Amenorrhea is a word that you’ve probably heard of before but may not have known exactly what it means. In simple terms, amenorrhea is the absence of your period. Sounds pretty alright to me! Women can be diagnosed with amenorrhea once they have missed three or more cycles, as can girls 15 years and older who have yet to begin menstruation. There can be a myriad of reasons as to why amenorrhea can occur, the most common cause being pregnancy. Other natural causes can be breast feeding and menopause. Amenorrhea is also often a sign of an underlying health condition, like polycystic ovarian syndrome (PCOS).
Contraceptives like the pill, implanon (contraceptive implant) and IUD’s like the Mirena may also cause your cycle to stop. After you’ve stopped taking medicinal contraceptives it may take some time for ovulation to return and your period to begin again. Other women who take contraceptives may experience no interruption to their cycle at all. Annoyingly, some may experience the dreaded spotting and irregular periods. No thanks!
There are some other medications that your doctor might prescribe for illnesses that may have the side effect of amenorrhea. These include some cancer medications, antipsychotics, antidepressants, blood pressure medication and anti-allergy drugs.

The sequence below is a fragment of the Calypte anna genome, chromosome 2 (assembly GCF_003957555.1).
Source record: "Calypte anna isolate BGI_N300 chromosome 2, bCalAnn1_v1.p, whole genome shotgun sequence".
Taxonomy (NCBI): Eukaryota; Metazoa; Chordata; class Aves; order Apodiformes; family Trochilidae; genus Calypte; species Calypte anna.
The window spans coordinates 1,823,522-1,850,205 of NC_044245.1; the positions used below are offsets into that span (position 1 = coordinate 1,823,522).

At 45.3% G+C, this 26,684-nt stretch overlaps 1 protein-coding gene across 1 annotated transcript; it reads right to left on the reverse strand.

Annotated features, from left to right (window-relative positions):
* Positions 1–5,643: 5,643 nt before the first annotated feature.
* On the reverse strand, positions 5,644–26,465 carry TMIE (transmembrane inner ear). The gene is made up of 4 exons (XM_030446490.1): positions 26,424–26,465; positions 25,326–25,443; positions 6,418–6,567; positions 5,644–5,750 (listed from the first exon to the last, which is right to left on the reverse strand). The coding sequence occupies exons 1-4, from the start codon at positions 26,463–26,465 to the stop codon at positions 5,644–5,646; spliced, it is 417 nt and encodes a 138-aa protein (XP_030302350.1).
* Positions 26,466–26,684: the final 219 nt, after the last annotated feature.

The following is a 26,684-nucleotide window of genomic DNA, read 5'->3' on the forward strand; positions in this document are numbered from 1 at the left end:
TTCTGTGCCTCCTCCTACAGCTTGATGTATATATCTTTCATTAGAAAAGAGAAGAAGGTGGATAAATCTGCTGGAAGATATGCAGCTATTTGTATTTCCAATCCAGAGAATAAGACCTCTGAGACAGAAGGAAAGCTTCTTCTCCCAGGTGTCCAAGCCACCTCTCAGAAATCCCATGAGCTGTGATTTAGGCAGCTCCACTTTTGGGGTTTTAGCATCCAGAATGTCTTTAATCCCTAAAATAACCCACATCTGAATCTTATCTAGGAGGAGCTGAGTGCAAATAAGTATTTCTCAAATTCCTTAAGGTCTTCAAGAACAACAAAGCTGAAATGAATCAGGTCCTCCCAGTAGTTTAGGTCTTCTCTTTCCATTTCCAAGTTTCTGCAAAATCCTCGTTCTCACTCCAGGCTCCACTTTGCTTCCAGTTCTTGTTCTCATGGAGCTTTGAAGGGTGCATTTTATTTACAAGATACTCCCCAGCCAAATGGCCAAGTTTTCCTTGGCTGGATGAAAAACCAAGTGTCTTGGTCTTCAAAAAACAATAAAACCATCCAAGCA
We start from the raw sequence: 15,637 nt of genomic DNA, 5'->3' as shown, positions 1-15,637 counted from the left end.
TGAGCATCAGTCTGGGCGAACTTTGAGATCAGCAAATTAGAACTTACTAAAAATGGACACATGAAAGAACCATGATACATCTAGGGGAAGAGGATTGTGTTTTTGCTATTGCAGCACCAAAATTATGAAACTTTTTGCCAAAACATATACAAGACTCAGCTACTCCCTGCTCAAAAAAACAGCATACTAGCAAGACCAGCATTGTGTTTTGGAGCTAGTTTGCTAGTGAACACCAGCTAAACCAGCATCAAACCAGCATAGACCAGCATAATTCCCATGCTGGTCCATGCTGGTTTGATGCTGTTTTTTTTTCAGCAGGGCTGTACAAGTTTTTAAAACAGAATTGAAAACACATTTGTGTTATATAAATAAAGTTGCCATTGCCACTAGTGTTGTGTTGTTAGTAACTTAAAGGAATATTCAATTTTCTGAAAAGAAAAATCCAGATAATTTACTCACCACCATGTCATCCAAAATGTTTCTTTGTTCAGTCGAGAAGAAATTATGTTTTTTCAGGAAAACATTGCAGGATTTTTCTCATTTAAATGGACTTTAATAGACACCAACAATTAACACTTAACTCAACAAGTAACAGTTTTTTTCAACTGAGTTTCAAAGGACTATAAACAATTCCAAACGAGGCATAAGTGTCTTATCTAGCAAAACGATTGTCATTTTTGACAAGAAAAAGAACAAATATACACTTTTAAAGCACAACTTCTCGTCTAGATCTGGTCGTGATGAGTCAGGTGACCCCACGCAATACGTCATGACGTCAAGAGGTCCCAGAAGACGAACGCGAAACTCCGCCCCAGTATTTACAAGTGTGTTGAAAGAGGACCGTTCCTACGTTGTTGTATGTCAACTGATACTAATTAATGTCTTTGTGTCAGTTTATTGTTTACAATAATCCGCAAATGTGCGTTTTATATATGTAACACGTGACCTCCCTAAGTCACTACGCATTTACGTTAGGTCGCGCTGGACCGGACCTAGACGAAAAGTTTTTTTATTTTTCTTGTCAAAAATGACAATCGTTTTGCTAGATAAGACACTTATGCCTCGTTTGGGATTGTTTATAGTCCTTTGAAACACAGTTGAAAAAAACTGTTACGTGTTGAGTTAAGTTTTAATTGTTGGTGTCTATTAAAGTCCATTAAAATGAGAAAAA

Weight Loss and Stress
Sometimes when you’ve experienced excessive weight loss and if you are about 10% below recommended body weight, amenorrhea can occur. Being at a low weight can interrupt many of your bodies hormonal functions, like ovulation, stopping your period. Amenorrhea is sometimes experienced by women who have eating disorders like anorexia or bulimia due to hormonal changes influenced by low weight or excessive exercise.
Stress can also be a contributing factor in the onset of amenorrhea, altering the function of your hypothalamus. This area of your brain controls the hormones that regulate your period. This is called hypothalamic amenorrhea. Regular periods usually return once stressed is eased. Easier said than done, right?
Polycystic ovarian syndrome, or known more commonly as PCOS, probably deserves a blog post all of its own but we’ll touch lightly on it here. PCOS happens when your body produces more hormones called androgens than normal. This can causes cysts to form on your ovaries and interfere with the release of eggs. Not ideal! Most people with PCOS experience either irregular period or amenorrhea.
As mentioned above amenorrhea is often a sign that something is going awry in your body, rather than a condition in and of itself. If you’re experiencing a loss of periods, and you’ve ruled out pregnancy, its probably best to consult your friendly local GP for advice and a check up. Because being in charge of your gynaecological health is super cool, babe!